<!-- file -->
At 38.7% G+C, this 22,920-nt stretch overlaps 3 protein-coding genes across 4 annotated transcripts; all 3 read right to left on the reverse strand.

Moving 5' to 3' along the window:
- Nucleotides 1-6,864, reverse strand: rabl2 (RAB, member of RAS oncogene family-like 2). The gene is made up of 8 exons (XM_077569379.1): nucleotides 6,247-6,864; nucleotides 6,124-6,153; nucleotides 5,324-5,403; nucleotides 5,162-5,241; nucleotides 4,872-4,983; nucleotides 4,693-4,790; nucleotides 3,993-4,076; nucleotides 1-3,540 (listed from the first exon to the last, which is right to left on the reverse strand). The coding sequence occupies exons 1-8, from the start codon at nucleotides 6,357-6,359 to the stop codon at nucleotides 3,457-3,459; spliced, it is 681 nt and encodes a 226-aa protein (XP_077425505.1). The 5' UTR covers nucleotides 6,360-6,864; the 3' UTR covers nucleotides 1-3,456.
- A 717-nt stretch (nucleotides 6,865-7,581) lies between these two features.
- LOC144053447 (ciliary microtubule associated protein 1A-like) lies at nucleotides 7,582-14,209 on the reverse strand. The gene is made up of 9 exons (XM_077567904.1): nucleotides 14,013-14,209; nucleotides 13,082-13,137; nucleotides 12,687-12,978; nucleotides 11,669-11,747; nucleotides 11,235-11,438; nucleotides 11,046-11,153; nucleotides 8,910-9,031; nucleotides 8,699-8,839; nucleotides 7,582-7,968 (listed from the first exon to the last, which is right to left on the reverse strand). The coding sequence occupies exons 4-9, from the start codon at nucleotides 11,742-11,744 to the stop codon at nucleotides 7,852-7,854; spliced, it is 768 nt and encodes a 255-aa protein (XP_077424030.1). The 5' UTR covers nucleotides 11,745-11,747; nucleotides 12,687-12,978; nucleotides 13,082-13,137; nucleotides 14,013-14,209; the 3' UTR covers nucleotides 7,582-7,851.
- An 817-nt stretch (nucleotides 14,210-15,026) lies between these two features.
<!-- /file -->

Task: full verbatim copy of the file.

At 38.7% G+C, this 22,920-nt stretch overlaps 3 protein-coding genes across 4 annotated transcripts; all 3 read right to left on the reverse strand.

Moving 5' to 3' along the window:
- Nucleotides 1-6,864, reverse strand: rabl2 (RAB, member of RAS oncogene family-like 2). The gene is made up of 8 exons (XM_077569379.1): nucleotides 6,247-6,864; nucleotides 6,124-6,153; nucleotides 5,324-5,403; nucleotides 5,162-5,241; nucleotides 4,872-4,983; nucleotides 4,693-4,790; nucleotides 3,993-4,076; nucleotides 1-3,540 (listed from the first exon to the last, which is right to left on the reverse strand). The coding sequence occupies exons 1-8, from the start codon at nucleotides 6,357-6,359 to the stop codon at nucleotides 3,457-3,459; spliced, it is 681 nt and encodes a 226-aa protein (XP_077425505.1). The 5' UTR covers nucleotides 6,360-6,864; the 3' UTR covers nucleotides 1-3,456.
- A 717-nt stretch (nucleotides 6,865-7,581) lies between these two features.
- LOC144053447 (ciliary microtubule associated protein 1A-like) lies at nucleotides 7,582-14,209 on the reverse strand. The gene is made up of 9 exons (XM_077567904.1): nucleotides 14,013-14,209; nucleotides 13,082-13,137; nucleotides 12,687-12,978; nucleotides 11,669-11,747; nucleotides 11,235-11,438; nucleotides 11,046-11,153; nucleotides 8,910-9,031; nucleotides 8,699-8,839; nucleotides 7,582-7,968 (listed from the first exon to the last, which is right to left on the reverse strand). The coding sequence occupies exons 4-9, from the start codon at nucleotides 11,742-11,744 to the stop codon at nucleotides 7,852-7,854; spliced, it is 768 nt and encodes a 255-aa protein (XP_077424030.1). The 5' UTR covers nucleotides 11,745-11,747; nucleotides 12,687-12,978; nucleotides 13,082-13,137; nucleotides 14,013-14,209; the 3' UTR covers nucleotides 7,582-7,851.
- An 817-nt stretch (nucleotides 14,210-15,026) lies between these two features.